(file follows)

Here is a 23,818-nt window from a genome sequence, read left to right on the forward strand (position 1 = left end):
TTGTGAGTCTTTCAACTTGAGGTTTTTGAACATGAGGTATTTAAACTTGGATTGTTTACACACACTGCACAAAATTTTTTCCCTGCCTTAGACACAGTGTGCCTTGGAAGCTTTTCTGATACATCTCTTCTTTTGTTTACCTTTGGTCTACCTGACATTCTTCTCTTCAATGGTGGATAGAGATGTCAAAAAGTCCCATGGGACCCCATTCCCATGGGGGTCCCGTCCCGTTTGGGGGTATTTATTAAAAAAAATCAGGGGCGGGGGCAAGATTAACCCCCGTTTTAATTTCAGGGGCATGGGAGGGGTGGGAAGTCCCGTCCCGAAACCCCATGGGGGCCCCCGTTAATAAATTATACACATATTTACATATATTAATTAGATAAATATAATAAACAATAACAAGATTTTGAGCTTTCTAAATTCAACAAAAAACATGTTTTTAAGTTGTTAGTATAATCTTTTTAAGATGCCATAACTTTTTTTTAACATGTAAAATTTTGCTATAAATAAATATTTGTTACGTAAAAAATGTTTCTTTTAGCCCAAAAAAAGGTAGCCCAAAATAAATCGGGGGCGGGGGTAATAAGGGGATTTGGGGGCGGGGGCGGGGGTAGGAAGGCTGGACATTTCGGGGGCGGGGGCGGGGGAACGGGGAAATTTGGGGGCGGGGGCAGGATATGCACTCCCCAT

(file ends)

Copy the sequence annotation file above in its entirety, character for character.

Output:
Here is a 23,818-nt window from a genome sequence, read left to right on the forward strand (position 1 = left end):
TTGTGAGTCTTTCAACTTGAGGTTTTTGAACATGAGGTATTTAAACTTGGATTGTTTACACACACTGCACAAAATTTTTTCCCTGCCTTAGACACAGTGTGCCTTGGAAGCTTTTCTGATACATCTCTTCTTTTGTTTACCTTTGGTCTACCTGACATTCTTCTCTTCAATGGTGGATAGAGATGTCAAAAAGTCCCATGGGACCCCATTCCCATGGGGGTCCCGTCCCGTTTGGGGGTATTTATTAAAAAAAATCAGGGGCGGGGGCAAGATTAACCCCCGTTTTAATTTCAGGGGCATGGGAGGGGTGGGAAGTCCCGTCCCGAAACCCCATGGGGGCCCCCGTTAATAAATTATACACATATTTACATATATTAATTAGATAAATATAATAAACAATAACAAGATTTTGAGCTTTCTAAATTCAACAAAAAACATGTTTTTAAGTTGTTAGTATAATCTTTTTAAGATGCCATAACTTTTTTTTAACATGTAAAATTTTGCTATAAATAAATATTTGTTACGTAAAAAATGTTTCTTTTAGCCCAAAAAAAGGTAGCCCAAAATAAATCGGGGGCGGGGGTAATAAGGGGATTTGGGGGCGGGGGCGGGGGTAGGAAGGCTGGACATTTCGGGGGCGGGGGCGGGGGAACGGGGAAATTTGGGGGCGGGGGCAGGATATGCACTCCCCAT